A Discourse on Morality
Women will retain their minority status in America as long as they are restricted from full access to reproductive health care. Reproductive health care infiltrates every aspect of a woman’s life and her ability to connect with opportunities in society. A woman’s capacity to fulfill her financial, educational and societal goals are limited when she does not possess full control over her body and reproductive choices. Legislation, such as mandated counseling, waiting periods, and refusal to perform abortions limit women’s access to healthcare and full reproductive rights. Restrictive legislation introduced by state and federal governments reduces opportunities for women to integrate into society as equals. Access to women’s health care should not depend on anyone’s moral beliefs.
Jurgen Habermas’ Discourse Theory of Morality, Politics, and Law, or Discourse Ethics, is the best solution to the conversation regarding women’s access to comprehensive health care. Habermas’ theory states, “A [moral norm] is valid just in case the foreseeable consequences, and side-effects of its general observance for the interests and value-orientations of each individual could be jointly accepted by all concerned without coercion” (i.e., in a sufficiently reasonable discourse) (1998a, 42; trans. amended)1.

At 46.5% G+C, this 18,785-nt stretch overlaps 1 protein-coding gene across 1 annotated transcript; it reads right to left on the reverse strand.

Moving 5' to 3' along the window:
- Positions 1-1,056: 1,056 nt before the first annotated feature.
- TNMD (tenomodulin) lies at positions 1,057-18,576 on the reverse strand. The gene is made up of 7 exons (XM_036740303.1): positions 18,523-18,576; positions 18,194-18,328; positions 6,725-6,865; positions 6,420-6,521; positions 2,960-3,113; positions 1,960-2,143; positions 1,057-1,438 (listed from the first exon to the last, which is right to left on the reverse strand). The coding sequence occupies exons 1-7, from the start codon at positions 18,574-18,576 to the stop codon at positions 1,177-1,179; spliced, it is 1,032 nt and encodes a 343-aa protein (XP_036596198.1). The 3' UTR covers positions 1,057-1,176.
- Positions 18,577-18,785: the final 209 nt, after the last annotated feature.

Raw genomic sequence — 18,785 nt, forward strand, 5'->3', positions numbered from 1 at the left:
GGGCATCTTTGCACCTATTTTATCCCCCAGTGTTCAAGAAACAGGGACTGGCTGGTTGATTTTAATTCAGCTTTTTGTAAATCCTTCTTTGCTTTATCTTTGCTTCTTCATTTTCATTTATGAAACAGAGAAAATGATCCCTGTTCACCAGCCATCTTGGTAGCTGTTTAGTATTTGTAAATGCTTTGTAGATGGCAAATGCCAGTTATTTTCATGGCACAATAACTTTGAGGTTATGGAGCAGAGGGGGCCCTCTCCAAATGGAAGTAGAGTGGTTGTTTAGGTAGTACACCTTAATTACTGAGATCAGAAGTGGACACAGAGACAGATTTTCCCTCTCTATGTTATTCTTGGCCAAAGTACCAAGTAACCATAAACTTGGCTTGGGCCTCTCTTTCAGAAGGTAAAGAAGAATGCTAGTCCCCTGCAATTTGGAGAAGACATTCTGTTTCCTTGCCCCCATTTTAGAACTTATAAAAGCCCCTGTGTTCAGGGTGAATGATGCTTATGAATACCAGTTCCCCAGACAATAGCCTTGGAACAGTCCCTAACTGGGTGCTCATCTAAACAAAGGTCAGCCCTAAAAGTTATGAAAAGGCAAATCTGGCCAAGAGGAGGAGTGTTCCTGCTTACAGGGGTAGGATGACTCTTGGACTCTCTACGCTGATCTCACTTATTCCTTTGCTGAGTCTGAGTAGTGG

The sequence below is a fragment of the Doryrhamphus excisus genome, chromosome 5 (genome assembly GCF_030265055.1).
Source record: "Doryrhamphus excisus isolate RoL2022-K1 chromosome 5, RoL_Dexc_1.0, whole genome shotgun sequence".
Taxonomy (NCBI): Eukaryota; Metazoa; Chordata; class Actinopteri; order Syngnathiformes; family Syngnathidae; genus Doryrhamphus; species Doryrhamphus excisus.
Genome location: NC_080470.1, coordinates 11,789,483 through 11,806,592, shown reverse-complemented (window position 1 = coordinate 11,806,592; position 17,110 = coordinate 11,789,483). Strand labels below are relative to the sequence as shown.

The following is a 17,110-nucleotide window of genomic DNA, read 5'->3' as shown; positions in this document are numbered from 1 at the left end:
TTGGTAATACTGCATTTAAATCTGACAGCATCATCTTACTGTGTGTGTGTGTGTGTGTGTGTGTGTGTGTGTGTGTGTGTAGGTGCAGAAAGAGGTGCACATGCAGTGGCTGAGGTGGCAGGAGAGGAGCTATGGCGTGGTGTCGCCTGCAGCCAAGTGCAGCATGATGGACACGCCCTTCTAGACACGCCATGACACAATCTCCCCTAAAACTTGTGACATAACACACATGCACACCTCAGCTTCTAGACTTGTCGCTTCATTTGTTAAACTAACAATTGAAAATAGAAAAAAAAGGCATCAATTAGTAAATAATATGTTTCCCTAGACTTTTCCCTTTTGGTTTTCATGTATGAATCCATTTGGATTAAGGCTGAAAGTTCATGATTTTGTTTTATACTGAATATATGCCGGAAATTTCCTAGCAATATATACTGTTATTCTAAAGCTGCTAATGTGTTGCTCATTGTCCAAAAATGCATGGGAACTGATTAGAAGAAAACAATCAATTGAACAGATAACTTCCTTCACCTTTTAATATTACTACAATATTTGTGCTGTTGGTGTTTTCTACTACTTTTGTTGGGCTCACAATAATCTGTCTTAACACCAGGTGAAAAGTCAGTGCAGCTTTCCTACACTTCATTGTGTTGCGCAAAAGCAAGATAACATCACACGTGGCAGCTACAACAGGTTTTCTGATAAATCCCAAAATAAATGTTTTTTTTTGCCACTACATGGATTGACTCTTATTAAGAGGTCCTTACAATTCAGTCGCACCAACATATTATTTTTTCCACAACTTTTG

Habermas’ discourse ethics encourages conversation which includes those who create legislation and those who are affected by the legislation. By including women who hold different moral beliefs concerning women’s access to reproductive health services, the conversation would include the needs both sides associate with reproductive services. Morality is not about imposing personal beliefs on another, but instead is recognizing another’s beliefs and creating legislation which allows each person affected to retain autonomous agency.
1. Bohman, James and Rehg, William, "Jürgen Habermas", The Stanford Encyclopedia of Philosophy (Fall 2017 Edition), Edward N. Zalta (ed.).